Having finally escaped Lisbon’s velvety clutches, the tour began in earnest about 30 km outside the city in Sintra. The Saturday holiday crowd was in full force in this popular daytrip town, with its castles and palaces.
I was only interested in getting out of town, and with the help of a non-English speaker was shown the highway N247 door north to Peniche. I’d decided this first day would be making a getaway as straight and far away from Lisbon as possible, and N247 is your man for such an enterprise.
The only unfortunate aspect of that is N247 serves as the same south-north getaway to every car & truck in southwest Portugal. Hence the day was one filled with objects filling my nerdy helmet mirror. Almost all drivers were courteous, and it only got hairy once or twice.
There were also hills, but, as they are so ubiquitous in Portugal, I will stop referring to them in this journal. Instead, if absolutely necessary, I’ll note them as GDMFs (an acronym of expletives I think the average low-brow Better Burque reader can easily unravel). To practice the usage, I was forced to walk the bike up three GDMFs today, but most were successfully assailed.
The main culprit was the headwind, and I might have to make another expletive acronym for this, as I’ve learned the wind usually blows from the North, which is (to be spoken like Peter Cook as the miner in “Beyond the Fringe”) precisely the direction in which I plan to ride.
The last 15 km into Peniche were wonderfully devoid of both GDMFs and wind (largely), and I zoomed down to the coastal town famed for its surfing. Speaking of coast and surf, photos below show were I first caught sight of the Atlantic, and a point or two where the narrow highway and cars allowed taking a snap near water. Honestly, I didn’t take as many wandering views as I could, as today was all about “getting there.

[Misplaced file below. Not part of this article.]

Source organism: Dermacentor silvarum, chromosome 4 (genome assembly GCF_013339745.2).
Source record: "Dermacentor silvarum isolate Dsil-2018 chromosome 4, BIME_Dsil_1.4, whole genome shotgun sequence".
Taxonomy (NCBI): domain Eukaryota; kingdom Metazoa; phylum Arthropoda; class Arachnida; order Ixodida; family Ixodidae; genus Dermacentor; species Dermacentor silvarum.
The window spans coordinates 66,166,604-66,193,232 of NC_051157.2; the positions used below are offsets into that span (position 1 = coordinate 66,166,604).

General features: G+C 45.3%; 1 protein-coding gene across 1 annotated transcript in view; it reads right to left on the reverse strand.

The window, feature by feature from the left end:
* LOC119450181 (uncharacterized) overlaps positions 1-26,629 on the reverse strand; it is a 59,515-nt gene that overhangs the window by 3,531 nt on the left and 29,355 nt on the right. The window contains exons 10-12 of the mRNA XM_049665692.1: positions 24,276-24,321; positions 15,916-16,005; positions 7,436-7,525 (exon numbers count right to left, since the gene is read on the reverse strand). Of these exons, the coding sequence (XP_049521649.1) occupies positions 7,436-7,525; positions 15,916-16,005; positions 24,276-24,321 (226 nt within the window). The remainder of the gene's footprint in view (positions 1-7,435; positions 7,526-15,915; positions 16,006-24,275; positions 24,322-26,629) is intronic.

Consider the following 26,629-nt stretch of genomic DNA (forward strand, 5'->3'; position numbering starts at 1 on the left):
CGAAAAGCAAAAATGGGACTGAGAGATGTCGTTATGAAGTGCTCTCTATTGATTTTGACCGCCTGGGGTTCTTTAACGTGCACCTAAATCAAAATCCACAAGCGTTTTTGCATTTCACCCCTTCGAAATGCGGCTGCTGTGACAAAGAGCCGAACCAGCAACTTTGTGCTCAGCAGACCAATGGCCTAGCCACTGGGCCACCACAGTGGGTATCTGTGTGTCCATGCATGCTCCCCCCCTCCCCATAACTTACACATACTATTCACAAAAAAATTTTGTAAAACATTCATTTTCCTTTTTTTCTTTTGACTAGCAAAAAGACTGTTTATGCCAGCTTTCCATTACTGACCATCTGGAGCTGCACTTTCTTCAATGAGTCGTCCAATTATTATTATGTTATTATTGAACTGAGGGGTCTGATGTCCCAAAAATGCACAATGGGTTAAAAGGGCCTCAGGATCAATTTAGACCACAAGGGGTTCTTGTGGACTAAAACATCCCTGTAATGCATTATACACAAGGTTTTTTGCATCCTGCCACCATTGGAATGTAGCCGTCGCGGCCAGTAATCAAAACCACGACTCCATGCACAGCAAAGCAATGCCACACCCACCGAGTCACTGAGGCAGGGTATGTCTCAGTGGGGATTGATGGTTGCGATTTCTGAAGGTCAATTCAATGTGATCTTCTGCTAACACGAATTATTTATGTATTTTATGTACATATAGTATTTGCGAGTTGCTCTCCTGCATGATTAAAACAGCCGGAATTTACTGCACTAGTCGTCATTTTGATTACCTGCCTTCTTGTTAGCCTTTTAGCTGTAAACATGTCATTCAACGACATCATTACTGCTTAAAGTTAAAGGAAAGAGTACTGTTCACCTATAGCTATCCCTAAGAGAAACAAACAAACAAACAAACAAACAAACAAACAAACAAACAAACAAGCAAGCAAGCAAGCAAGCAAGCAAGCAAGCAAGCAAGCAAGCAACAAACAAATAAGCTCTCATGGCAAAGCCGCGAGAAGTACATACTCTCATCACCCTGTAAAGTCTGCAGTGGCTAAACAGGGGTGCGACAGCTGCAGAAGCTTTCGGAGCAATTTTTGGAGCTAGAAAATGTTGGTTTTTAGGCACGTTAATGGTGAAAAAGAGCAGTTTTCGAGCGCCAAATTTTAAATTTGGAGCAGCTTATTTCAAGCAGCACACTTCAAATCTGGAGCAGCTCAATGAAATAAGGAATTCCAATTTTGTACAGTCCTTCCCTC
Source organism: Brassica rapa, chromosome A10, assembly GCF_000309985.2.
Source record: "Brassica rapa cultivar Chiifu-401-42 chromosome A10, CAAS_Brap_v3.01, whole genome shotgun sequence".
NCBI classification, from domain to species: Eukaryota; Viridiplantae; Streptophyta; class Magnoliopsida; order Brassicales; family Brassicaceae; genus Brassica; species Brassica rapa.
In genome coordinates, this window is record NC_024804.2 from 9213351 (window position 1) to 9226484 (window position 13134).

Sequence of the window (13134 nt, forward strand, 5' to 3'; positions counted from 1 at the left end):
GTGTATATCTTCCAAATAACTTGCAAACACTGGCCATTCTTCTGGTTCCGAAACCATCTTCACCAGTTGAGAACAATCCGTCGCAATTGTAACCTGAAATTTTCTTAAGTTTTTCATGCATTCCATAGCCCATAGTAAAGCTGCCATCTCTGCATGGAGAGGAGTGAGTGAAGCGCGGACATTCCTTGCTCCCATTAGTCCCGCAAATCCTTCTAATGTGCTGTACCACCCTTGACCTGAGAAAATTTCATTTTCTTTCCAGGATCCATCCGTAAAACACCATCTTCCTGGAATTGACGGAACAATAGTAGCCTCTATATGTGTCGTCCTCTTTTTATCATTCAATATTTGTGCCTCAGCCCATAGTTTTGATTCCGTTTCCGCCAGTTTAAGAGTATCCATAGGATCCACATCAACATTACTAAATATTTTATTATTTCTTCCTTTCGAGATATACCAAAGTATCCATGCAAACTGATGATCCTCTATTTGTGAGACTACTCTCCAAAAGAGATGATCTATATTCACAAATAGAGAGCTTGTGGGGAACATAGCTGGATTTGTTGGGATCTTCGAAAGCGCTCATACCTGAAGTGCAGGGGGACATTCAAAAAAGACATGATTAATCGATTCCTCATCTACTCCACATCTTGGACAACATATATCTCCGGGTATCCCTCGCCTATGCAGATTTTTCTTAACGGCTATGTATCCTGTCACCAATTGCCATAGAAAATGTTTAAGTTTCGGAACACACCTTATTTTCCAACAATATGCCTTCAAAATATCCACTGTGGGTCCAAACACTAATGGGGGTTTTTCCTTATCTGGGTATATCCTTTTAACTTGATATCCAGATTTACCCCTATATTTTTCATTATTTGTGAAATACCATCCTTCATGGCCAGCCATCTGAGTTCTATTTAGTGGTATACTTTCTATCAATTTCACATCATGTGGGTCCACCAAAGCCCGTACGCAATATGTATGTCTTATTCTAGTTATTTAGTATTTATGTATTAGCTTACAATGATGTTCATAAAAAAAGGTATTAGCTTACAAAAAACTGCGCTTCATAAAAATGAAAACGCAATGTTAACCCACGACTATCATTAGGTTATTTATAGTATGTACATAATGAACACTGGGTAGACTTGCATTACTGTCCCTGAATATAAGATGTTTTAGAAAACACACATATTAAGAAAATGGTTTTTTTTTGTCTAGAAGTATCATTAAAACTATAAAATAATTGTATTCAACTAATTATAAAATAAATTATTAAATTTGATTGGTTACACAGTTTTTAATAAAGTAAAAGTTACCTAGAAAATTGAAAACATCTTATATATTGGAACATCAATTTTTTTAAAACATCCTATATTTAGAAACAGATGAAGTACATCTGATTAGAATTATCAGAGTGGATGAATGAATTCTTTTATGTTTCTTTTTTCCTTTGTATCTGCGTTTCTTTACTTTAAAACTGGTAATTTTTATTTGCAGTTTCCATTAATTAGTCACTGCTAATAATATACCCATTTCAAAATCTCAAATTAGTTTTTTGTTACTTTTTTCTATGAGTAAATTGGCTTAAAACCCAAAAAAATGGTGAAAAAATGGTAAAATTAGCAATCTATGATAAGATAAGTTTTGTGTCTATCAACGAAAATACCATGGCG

Such goal-oriented silliness will stop immediately, i.e., more photos and less complaining about vehicles to follow.
About 100 km later, including a harried trip through parts of Lisbon to the Rossio Train Station, and I’m here in Peniche listening to gulls as the daily evening clouds roll in ala San Francisco. The tour has started.
A frenzied morning in Lisbon kicks off with last-minute adjustments by intrepid bike shop owner Bruno. I wrote a bit about Bruno in my last post. One of these days Portugal will have a thriving bike touring culture, and it will have Bruno to thank for having put up with all the birthing pains in getting such a culture started.
Paintings and floor tiles along the walls of Rossio Station, Lisbon
The new bike, still unnamed, and I start the tour at the Sintra train station. Being Portugal, this important point in personal history is, of course, captured in front of a Chinese restaurant.
And the ceremonial first junk food purchase of the new tour, purchased in one of countless suburban-esque villages outside of Sintra.
You can’t really see it, but there’s an ocean out there. My first sighting.
A slightly more visually attractive and informative look at said ocean near Santa Cruz (the Portuguese one).
As I’d chosen to tackle a big chunk today, I didn’t see a road sign indicating “Peniche” until this one about 65 km into my day. I can already tell such signage will play a very important role in my Portugal sojourn, as the overall bike signage is largely nonexistent.
The steepest section of the steepest GDMF I walked up today, inadequately captured, of course, because as Hitchcock once said: “2-D sucks.” Okay, he probably never said that.
Fortunately, several communities along the ocean have a separated bike “cycletrack.” They usually have lots of sand on them, but hey, they are right next to the beach/ocean.
Mainly a lot of views like the two photos above today, looking inland. You could do worse, really.